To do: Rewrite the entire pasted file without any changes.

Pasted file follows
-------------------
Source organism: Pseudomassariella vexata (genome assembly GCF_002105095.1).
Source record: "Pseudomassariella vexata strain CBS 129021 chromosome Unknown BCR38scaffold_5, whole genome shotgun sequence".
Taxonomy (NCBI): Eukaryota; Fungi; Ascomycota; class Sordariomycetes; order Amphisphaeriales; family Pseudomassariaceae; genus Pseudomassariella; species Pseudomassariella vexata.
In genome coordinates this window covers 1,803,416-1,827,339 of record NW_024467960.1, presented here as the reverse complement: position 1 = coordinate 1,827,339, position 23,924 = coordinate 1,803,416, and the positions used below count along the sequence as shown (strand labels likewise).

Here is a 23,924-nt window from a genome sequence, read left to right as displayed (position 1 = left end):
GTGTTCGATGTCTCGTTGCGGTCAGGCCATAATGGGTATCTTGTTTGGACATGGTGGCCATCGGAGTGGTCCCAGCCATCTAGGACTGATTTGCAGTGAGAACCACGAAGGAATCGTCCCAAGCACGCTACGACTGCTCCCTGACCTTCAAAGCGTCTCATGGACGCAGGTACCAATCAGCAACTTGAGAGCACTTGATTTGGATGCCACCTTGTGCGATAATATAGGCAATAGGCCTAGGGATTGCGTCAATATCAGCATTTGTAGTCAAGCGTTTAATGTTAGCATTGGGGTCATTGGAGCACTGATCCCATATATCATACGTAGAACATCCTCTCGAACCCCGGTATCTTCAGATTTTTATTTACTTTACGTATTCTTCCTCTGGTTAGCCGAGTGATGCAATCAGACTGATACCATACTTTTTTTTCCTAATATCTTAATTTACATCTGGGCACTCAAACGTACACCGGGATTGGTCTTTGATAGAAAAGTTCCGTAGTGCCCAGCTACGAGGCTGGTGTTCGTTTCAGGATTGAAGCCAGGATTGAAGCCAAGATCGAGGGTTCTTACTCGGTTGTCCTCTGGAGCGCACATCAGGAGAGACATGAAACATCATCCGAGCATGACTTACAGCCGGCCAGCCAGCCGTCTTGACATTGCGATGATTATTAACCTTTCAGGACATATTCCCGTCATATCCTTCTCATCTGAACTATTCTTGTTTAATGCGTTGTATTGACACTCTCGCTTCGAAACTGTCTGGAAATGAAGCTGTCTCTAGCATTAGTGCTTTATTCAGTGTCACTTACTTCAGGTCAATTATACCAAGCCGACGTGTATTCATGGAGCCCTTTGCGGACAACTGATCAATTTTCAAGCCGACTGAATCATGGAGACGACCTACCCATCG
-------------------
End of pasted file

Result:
Source organism: Pseudomassariella vexata (genome assembly GCF_002105095.1).
Source record: "Pseudomassariella vexata strain CBS 129021 chromosome Unknown BCR38scaffold_5, whole genome shotgun sequence".
Taxonomy (NCBI): Eukaryota; Fungi; Ascomycota; class Sordariomycetes; order Amphisphaeriales; family Pseudomassariaceae; genus Pseudomassariella; species Pseudomassariella vexata.
In genome coordinates this window covers 1,803,416-1,827,339 of record NW_024467960.1, presented here as the reverse complement: position 1 = coordinate 1,827,339, position 23,924 = coordinate 1,803,416, and the positions used below count along the sequence as shown (strand labels likewise).

Here is a 23,924-nt window from a genome sequence, read left to right as displayed (position 1 = left end):
GTGTTCGATGTCTCGTTGCGGTCAGGCCATAATGGGTATCTTGTTTGGACATGGTGGCCATCGGAGTGGTCCCAGCCATCTAGGACTGATTTGCAGTGAGAACCACGAAGGAATCGTCCCAAGCACGCTACGACTGCTCCCTGACCTTCAAAGCGTCTCATGGACGCAGGTACCAATCAGCAACTTGAGAGCACTTGATTTGGATGCCACCTTGTGCGATAATATAGGCAATAGGCCTAGGGATTGCGTCAATATCAGCATTTGTAGTCAAGCGTTTAATGTTAGCATTGGGGTCATTGGAGCACTGATCCCATATATCATACGTAGAACATCCTCTCGAACCCCGGTATCTTCAGATTTTTATTTACTTTACGTATTCTTCCTCTGGTTAGCCGAGTGATGCAATCAGACTGATACCATACTTTTTTTTCCTAATATCTTAATTTACATCTGGGCACTCAAACGTACACCGGGATTGGTCTTTGATAGAAAAGTTCCGTAGTGCCCAGCTACGAGGCTGGTGTTCGTTTCAGGATTGAAGCCAGGATTGAAGCCAAGATCGAGGGTTCTTACTCGGTTGTCCTCTGGAGCGCACATCAGGAGAGACATGAAACATCATCCGAGCATGACTTACAGCCGGCCAGCCAGCCGTCTTGACATTGCGATGATTATTAACCTTTCAGGACATATTCCCGTCATATCCTTCTCATCTGAACTATTCTTGTTTAATGCGTTGTATTGACACTCTCGCTTCGAAACTGTCTGGAAATGAAGCTGTCTCTAGCATTAGTGCTTTATTCAGTGTCACTTACTTCAGGTCAATTATACCAAGCCGACGTGTATTCATGGAGCCCTTTGCGGACAACTGATCAATTTTCAAGCCGACTGAATCATGGAGACGACCTACCCATCG